Merry Christmas! Hey, even though it is completely respectful and appropriate when you are out and about to say “Happy Holidays” to everyone you meet, knowing that not everyone celebrates this particular holiday, here in church you can actually say the word Christmas, and so I say again to you, Merry Christmas! We are here to celebrate. We are here to remember an ancient story. Even though the story of Christmas is beautiful, and comforting, and traditional, we are not here to remember it for those reasons. There are a lot of stories in the world around us, and the truth is we tell a lot of stories about our own lives and about the world around us. There are the stories of news and fake news. There is the story of why the Vikings lost to the Packers last night. There are the stories of your families and the people you get along with and the people you don’t get along with, and why that is true. There are the stories of those of us who do not have biological families. Each of you comes here with a story about who you are and how you came to be, and what God or the universe had to do with the way you’ve turned out up till now.
And in the middle of all those stories, all those different ways to explain what is, we are here to celebrate God’s story. The way God tells the story, there were some incredibly powerful people in the world in the first century. There was Caesar Augustus, the son of Julius Caesar, who quite literally was called the Son of God as John Bellaimey pointed out on Sunday. There are some incredibly powerful people in the world today, regardless what you think of them or how they use their power. And into a world in which the Roman Empire extended to vast reaches of the globe, God came to the smallest of people. God decided to show power, not through legislation or guns or elections or control, but precisely the opposite way. God became human as an illegitimate baby boy, and not even a midwife was there to help welcome him—just the animals.
When God became human, the people who got the news were shepherds. God sent angels, which are by definition God’s messengers, not to Caesar or Herod or the chief priests, but to shepherds who were living without shelter in fields at night. And the message the angels brought to the shepherds was that God was coming to the world through a baby who was already called Savior. Before Jesus ever grew up and healed anyone or taught anything or proclaimed good news to anyone, and before he died and rose again, the fact of his birth was inherently saving. Jesus’ birth means this: God is with us at our most powerless. And a better translation of the angels’ message would be “Peace to humankind in whom God delights.” God especially sent this message of God’s delight to shepherds, who were the ancient equivalent of night janitors, or cowboys, or migrant farmers. If you are powerless, you are blessed. The birth of Jesus means that God’s story always begins with you. If you are powerful and actually sick of it, sick of people treating you well not because of who you are but because of what they might be able to get out of you, you are blessed. God could care less what your title or family name is. God sees you as you actually are, which is that you are an imperfect person with gifts and challenges and vulnerabilities, and you too need to know that God shows up not as someone even more powerful than you, but as a tiny, vulnerable and beautiful baby, and God will meet you at the point of your vulnerability and need. If you have never in your life fit in socially, if you have never had any standing or never learned the rules everyone else just seems to know automatically, you are blessed. God’s good news comes directly to you that God delights in humankind. Not perfect humans, not good humans, not valuable humans—just humankind. If you are struggling with your repeated failures to figure stuff out, if you still haven’t gotten consistent about cleaning your house or being on time or getting sober or being nice to your spouse, you are blessed. God came to people offering grace, forgiveness and new life, precisely when it is undeserved because grace by definition can never be earned.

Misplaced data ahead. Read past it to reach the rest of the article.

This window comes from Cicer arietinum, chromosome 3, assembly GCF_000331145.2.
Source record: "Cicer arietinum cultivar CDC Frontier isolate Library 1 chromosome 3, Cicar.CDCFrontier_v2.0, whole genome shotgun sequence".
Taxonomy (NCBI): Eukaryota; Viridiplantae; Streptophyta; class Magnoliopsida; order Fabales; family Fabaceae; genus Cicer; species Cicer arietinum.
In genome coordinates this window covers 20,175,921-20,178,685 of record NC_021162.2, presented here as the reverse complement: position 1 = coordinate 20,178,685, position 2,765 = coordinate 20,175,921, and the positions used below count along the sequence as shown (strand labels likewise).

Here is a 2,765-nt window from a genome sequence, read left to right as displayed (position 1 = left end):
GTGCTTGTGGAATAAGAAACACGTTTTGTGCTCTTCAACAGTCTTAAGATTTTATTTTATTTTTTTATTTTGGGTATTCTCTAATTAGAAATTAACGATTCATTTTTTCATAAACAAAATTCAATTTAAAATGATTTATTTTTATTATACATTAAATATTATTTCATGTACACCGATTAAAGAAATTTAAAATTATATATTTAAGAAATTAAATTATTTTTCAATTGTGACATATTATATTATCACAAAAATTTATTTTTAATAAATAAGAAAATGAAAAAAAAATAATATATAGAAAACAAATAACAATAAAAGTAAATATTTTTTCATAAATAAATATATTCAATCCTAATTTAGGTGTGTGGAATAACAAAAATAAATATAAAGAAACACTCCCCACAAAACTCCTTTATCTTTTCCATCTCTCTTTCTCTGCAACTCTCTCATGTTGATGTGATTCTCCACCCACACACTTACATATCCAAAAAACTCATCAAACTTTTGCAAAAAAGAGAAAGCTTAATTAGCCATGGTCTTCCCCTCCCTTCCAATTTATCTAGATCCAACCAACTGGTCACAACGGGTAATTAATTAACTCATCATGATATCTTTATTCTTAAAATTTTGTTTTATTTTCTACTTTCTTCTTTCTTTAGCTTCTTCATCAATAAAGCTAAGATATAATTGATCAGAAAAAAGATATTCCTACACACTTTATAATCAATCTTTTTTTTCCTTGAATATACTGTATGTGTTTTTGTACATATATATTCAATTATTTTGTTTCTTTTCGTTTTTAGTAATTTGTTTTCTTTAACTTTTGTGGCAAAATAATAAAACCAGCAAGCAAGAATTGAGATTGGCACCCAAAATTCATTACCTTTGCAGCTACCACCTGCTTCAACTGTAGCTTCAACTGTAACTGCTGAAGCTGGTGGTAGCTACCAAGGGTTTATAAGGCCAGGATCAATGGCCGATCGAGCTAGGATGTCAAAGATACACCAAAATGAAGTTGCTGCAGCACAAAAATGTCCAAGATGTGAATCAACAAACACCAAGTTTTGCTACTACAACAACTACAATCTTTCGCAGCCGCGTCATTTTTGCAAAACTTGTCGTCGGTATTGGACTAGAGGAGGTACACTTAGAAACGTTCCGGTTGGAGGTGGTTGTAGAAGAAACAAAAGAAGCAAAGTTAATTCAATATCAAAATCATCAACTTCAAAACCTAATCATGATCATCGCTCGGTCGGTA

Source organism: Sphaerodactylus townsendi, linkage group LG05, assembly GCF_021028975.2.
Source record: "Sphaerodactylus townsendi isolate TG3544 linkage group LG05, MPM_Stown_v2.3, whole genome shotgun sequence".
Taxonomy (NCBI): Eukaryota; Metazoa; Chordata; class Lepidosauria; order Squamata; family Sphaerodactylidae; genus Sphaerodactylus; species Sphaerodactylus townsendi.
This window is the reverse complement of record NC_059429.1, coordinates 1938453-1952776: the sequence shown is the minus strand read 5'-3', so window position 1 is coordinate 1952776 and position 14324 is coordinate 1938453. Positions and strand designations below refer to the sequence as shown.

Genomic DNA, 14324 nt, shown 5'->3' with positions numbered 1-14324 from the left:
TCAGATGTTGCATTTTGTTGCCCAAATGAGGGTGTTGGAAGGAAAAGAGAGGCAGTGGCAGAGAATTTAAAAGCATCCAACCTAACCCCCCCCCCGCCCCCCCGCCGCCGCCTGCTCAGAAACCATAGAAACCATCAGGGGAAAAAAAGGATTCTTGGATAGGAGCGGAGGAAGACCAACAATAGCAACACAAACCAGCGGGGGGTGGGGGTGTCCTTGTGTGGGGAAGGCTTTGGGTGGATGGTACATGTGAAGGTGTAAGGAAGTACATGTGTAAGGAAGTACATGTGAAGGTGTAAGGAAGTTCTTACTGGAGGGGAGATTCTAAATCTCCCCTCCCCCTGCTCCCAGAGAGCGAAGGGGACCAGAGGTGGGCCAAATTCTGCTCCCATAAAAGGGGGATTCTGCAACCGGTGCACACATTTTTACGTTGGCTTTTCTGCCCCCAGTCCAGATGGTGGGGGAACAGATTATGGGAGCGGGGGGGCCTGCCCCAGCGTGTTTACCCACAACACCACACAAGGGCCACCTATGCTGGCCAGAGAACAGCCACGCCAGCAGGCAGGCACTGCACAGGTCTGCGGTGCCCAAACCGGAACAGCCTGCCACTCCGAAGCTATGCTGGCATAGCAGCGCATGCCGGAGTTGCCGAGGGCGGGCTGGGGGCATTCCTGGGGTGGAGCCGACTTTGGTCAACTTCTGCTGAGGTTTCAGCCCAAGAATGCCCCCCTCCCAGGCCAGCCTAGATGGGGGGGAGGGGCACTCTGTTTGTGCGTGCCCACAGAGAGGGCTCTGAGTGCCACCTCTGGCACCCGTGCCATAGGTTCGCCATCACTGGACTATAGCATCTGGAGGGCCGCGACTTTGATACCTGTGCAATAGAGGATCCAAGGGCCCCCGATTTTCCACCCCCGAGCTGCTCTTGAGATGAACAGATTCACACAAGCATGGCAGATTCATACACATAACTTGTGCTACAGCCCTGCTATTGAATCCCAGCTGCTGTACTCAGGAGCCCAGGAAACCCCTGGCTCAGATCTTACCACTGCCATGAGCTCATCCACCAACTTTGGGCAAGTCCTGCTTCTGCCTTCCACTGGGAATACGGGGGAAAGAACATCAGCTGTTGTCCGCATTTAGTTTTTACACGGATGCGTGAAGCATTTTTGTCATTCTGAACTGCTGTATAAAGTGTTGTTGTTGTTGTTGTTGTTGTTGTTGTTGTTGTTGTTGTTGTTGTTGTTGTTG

The good news of God in Christ is that God came to smash all our notions of value and worth, to turn them upside down, as a matter of fact. God’s story is the one we need to be reminded of, over and over again. God calls us to live into the alternative story we hear every year at Christmas. It’s a story about accepting the presence and grace of God precisely where you are powerless. It’s a story about recognizing that whatever power you do have can be offered to God for God’s purposes in this world, which are always for healing and reconciliation and wholeness, especially beginning with those who have nothing as the world measures things.
Whatever joy you already have about Christmas, let it explode exponentially. Let us walk in the alternative story it tells about who we are and how God shows up among us. Let us be agents of God’s Great Reversal, showing grace where it is not deserved, seeking and sharing our resources and power with those who have nothing, telling the good news that despair and vengeance and hatred will never have the last word. God is with us, and this is our story. Merry Christmas.